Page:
Calling all young Entrepreneurs
According to a recent report by the Global Entrepreneurship Monitor (GEM), South Africa scores poorly when benchmarked against youth entrepreneurship in fellow BRICs countries. The report states that only 7% of South Africans between the ages of 18-24 and 10% between the ages of 25-34 start their own businesses.
One of the leading causes of the culling of entrepreneurial spirit amongst the youth remains access to finance; however there are a number of entities that are willing and able to finance youth ventures.
Here are a few establishments, which could assist you in strutting down the path to business success.
Content in this guide
- National Youth Development Agency (NYDA)
- Gro-E Youth Scheme
- The Youth Entrepreneurship Fund (YEF)
- Umsobomvu Youth Fund
- Free Mentorship Programme: The Mara Foundation
- Mentorship Programme by Application: Bizco Business Consulting
- Acceleration Programme: New Ventures Studio
- Free online courses for young entrepreneurs
Grants and Funding
National Youth Development Agency (NYDA)
This government grant aims to supply funding to the youth of South Africa, and is currently broadening its offering by creating mentorship and development programmes.
Types of NYDA Funding
NYDA awards grants to both formal and informal businesses that are in the start-up or development phases. These government grants are also awarded to co-operatives; an autonomous association of people united to meet common economic and social goals through a jointly owned and democratically controlled enterprise. Additionally, the NYDA awards grants to youth that are actively involved in community development and facilitation projects.
Do You Qualify for NYDA funding?
- You need to be eighteen years old at the time of application.
- The grant needs to be for business start-up or growth.
- You need to be between the ages of 18-35 years with the necessary skills and experience, or display the potential skill appropriate for the enterprise.
- Only South African citizens residing within the borders of South Africa are eligible.
- You will need to be part of the day-to-day operation and the management of your business.
- Require a grant from NYDA of not less than R1 000 and not more than R100 000.
Once you’ve received the grant, if you’re still employed full-time, you might need to resign and present your grant officer with proof of resignation. This is a requirement of the grant because the NYDA requires you to focus completely on your venture and not split your focus with other obligations, such as a full time job.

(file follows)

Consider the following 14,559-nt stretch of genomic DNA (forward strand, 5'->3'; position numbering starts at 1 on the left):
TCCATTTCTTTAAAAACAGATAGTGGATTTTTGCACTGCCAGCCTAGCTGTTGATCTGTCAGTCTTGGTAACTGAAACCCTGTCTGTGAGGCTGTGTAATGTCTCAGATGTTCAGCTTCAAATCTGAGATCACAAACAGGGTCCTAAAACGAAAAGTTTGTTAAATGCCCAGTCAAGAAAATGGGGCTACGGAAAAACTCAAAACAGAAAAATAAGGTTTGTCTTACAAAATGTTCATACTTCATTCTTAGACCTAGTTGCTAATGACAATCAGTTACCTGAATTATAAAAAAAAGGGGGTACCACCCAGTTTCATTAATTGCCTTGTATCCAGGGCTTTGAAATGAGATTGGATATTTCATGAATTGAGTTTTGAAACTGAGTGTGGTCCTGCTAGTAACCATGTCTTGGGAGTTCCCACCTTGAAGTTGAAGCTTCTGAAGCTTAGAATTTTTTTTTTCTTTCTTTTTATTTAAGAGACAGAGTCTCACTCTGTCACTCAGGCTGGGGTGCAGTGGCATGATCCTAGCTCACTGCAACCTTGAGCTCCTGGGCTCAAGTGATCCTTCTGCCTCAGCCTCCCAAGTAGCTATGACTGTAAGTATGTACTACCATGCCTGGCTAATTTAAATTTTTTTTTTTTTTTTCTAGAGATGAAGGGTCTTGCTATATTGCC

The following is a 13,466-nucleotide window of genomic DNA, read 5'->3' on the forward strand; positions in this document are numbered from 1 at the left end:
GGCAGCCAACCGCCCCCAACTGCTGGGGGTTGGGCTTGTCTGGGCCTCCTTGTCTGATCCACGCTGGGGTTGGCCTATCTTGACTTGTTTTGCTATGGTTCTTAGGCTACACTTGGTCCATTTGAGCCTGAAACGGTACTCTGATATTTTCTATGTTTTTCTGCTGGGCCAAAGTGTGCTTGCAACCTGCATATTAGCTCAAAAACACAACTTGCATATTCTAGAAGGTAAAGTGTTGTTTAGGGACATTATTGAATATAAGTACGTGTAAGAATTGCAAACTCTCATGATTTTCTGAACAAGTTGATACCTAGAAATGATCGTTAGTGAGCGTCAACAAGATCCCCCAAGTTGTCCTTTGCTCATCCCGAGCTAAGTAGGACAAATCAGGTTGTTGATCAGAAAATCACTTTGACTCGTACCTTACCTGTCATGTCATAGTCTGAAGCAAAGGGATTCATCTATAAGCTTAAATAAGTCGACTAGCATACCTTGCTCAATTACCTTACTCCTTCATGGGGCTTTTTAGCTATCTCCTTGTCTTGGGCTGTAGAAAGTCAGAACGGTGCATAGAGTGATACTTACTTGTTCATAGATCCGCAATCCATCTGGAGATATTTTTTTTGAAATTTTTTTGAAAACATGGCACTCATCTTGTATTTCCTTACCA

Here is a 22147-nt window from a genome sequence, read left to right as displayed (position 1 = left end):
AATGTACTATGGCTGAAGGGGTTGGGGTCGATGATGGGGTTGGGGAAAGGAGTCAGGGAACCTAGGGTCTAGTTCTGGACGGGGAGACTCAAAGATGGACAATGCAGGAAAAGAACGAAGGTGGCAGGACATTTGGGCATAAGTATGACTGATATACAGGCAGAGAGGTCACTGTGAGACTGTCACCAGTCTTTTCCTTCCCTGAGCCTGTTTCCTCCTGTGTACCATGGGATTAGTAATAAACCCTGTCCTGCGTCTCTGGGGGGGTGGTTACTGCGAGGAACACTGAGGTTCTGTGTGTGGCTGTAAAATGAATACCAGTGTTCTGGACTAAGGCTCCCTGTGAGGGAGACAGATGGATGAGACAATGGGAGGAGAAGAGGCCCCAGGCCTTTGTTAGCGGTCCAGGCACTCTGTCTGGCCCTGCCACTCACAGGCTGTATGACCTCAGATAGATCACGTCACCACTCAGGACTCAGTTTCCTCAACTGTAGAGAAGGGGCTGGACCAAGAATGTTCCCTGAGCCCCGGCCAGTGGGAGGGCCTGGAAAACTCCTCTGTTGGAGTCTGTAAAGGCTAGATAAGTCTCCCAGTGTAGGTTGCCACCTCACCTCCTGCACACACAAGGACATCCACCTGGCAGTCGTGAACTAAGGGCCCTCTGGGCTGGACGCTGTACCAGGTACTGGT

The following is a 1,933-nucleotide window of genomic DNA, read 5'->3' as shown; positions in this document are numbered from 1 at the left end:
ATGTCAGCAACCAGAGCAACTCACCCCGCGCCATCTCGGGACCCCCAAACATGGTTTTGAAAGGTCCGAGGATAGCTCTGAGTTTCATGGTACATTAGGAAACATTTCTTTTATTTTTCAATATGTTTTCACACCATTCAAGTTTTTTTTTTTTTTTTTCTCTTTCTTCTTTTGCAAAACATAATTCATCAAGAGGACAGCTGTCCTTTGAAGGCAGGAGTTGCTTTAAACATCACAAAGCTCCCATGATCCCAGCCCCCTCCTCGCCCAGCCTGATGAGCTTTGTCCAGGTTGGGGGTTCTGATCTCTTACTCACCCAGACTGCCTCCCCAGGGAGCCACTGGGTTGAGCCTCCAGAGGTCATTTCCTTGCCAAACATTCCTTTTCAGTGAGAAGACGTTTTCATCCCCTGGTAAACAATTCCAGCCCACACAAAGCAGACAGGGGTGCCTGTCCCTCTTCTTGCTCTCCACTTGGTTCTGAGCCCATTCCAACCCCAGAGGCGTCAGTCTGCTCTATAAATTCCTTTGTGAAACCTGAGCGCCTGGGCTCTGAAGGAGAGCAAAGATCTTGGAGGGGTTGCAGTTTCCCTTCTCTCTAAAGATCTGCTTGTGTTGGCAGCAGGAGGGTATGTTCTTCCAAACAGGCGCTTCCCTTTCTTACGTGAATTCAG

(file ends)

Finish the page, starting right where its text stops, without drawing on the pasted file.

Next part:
How to Apply for NYDA Funding
Entrepreneurs or co-operatives that meet the following criteria are eligible for NYDA government grants:
- Applicants must be between 18 to 35 years old. They must also have the necessary skills and experience or show the potential skills for the business and industry in which they wish to operate.
- Applicants must be South African citizens with ID documents and operate their business within South Africa.
- The applicant must need the grant to start or grow their business. The applicant must not need the grant as any other source of capital.
- Applicants must involve themselves in the operation and management of the business on a day to day basis and must work on their venture full-time.
- The business may be formal or informal, and categorised as a micro-enterprise.
- The company must show potential to be commercially viable and sustainable.
- Applicants should be sole traders or in the case of groups have a minimum of five people.
Contact Details for NYDA Funding
- Number: 0800 52 52 52
- Website: www.nyda.gov.za
Read more about NYDA funding.
Gro-E Youth Scheme
The Gro-E Youth Scheme offers both financial and non-financial support to youth initiatives. The aim of this scheme is to help young entrepreneurs contribute towards sustainable job creation. R1 billion has been set aside to assist with funding of businesses owned by individuals, under 35 years old.
This scheme provides loans at prime less 3% to enterprises that operate in the industries that fall within its mandate and aims to create new jobs for South Africans. Only South African citizens or permanent residents are eligible for funding.
Do You Qualify for Gro-E Youth Scheme funding?
- A least 50% of the ownership needs to be by an individual under the age of 35.
- Your business needs to be a start-up and the funding can go towards purchasing a building, machinery or working capital.
- Your intention could also be to expand your existing business.
- A business that demonstrates economic merit and has prospects of suitable profitability to be able to facilitate their funding obligation.
- While the business is within the funding period, the cost per job cannot exceed R500 000 relative to the total funding required.
- Broad-Based Black Economic Empowerment certification from an accredited verification agency, where applicable.
- Ventures that are operating or expanding within South Africa.
- Your funding period will need structure in order to meet the cash flow needs of your business.
- Appropriate capital and interest payment holidays are a requirement that you must apply depending on the financial needs of your specific business.
- There is no prescribed minimum for owner contribution.
In order to support the government’s New Growth Path (NGP) and Industrial Policy Action Plan (IPAP), businesses in the following sectors can apply for funding:
1. Green industry
- Renewable energy
- Energy efficiency
- Pollution mitigation
- Waste management and recycling.
2. Agricultural value chain
3. Manufacturing activities
- Advanced manufacturing
- Automotive, components, medium and heavy commercial vehicles manufacturing
- Clothing, textiles and footwear, and leather
- Forestry, paper and pulp, and furniture
- Fabrication, capital and transport equipment
- Plastics and chemicals.
4. Strategic high-impact projects
- Industrial infrastructure
- High-impact cross-sector projects.
5. Mining value chain
- Downstream mineral beneficiation
- Mining technologies.
6. Tourism and high-level services
- Business process services